Improving developer tester collaboration with microsoft visual studio 2010

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A presentation I gave at the VS 2010 launch on the new features of VS2010 that improve developer/tester collaboration

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  • Walk-in slide. Advance to the next slide to begin the presentation.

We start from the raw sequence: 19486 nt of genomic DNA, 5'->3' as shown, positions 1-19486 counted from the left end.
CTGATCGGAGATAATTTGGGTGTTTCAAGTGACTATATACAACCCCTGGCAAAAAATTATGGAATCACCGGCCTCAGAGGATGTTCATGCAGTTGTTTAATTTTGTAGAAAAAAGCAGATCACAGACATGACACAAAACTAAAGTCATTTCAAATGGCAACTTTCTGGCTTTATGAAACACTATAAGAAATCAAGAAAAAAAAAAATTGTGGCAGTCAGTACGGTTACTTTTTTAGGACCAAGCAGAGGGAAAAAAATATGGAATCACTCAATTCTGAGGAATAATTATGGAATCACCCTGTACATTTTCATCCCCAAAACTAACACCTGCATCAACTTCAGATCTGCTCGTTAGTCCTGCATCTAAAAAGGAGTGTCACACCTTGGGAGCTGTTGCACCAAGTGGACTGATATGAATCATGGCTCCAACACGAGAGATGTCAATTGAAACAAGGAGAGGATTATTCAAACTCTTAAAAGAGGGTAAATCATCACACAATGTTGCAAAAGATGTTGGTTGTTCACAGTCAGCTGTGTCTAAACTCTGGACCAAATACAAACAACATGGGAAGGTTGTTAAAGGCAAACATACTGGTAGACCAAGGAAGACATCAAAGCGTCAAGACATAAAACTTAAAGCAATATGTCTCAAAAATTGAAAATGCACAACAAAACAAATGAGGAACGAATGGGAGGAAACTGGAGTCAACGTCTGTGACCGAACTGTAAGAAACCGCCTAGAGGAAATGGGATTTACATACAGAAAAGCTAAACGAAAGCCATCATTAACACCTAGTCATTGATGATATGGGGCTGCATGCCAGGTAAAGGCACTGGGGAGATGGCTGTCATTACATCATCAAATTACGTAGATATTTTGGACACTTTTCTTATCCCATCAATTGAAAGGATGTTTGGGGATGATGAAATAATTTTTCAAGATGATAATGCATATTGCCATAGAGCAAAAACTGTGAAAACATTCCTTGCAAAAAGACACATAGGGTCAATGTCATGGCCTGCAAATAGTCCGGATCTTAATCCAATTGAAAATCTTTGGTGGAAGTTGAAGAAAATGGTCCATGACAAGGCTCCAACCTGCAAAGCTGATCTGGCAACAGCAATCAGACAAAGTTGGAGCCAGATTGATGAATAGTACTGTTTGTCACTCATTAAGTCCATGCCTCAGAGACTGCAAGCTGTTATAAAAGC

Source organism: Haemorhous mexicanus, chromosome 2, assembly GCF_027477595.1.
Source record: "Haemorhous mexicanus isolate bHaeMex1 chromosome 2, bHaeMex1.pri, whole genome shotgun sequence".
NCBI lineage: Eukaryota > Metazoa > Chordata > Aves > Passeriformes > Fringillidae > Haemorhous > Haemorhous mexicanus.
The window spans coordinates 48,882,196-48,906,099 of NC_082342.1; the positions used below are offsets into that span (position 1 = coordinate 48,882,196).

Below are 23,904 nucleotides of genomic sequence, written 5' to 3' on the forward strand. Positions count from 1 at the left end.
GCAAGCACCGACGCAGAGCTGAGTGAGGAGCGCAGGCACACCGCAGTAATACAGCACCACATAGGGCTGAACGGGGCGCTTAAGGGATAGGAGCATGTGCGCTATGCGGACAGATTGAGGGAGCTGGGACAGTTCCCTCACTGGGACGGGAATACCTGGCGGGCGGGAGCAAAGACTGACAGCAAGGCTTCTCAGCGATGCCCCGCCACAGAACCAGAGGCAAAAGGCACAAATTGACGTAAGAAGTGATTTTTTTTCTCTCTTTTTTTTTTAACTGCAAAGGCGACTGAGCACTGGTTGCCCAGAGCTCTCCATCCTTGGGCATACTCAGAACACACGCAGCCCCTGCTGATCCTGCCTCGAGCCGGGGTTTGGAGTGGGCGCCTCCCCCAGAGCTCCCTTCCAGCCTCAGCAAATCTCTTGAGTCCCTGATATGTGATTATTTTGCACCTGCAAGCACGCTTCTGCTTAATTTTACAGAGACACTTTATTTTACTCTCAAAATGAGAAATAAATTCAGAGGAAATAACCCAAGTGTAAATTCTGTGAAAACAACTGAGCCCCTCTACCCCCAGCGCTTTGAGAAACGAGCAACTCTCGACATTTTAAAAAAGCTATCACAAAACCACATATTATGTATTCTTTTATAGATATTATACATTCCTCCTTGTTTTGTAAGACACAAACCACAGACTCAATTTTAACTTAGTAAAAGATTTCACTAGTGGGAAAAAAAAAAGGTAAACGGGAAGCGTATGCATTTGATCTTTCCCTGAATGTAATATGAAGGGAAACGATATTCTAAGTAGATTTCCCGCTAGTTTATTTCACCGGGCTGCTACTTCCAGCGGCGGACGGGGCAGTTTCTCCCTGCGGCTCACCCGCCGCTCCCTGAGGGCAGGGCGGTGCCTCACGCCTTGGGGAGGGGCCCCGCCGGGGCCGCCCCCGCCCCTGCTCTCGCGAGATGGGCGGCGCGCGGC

• HIDDEN SLIDE FOR SPEAKER PREP ONLYAudience Definition:Software Developers, Development LeadsWhat are they like? Software developers are problem solvers, tinkerers, artists and engineers all rolled up in one. They are continuously building something for the first time. No matter what they are building there is some element of it—or all of it—that is new, that they have never done before. Developers are analytical and believe, to a certain extent, that there is an art form to software development.Why are they here?Developers attend this session because they want to learn how to make their work life better. They have to work with testers every day, and anything that improves how they receive a bug, and how they can fix it and never see it again is an improvement.What keeps them up at night? Bugs. Software developers are a proud people. They don’t like to find out that they introduced a bug into the code. The goal is bug-free code. Obviously this is impossible, because some bugs are the result of bad requirements or changes in scope. If a bug is found it can be massively disruptive to what they believe is a more creative process—writing new code. No software developer wants to spend time fixing bugs; time spent on bugs is like paying taxes.How can you solve their problem?Since the majority of time spent fixing bugs is in (a) reproducing them and (b) finding the root cause, and not in actually coding the fix, you need to give them tools that enable them to do these two things—reproduce the bug and find the root cause faster. What do you want them to do? Install Visual Studio 2010 Ultimate and start using IntelliTrace in their local debugging sessions. Work with their QA or test team to get them to begin using Visual Studio Test Professional 2010 so that bugs that are filed are more actionable.How can you best reach them? Demonstration. Show them what IntelliTrace does and how it can help them. Show them the entire workflow—from discovering a defect and filing a bug, to quickly locating the cause, to automating the functional test to identify if the bug ever returns.How might they resist?If the new tools and capabilities appear to have a lot of setup overhead they may quickly reject it as something they don’t have time for. Additionally, the need to get another team to use a new tool—the QA team—may appear to be a non-starter.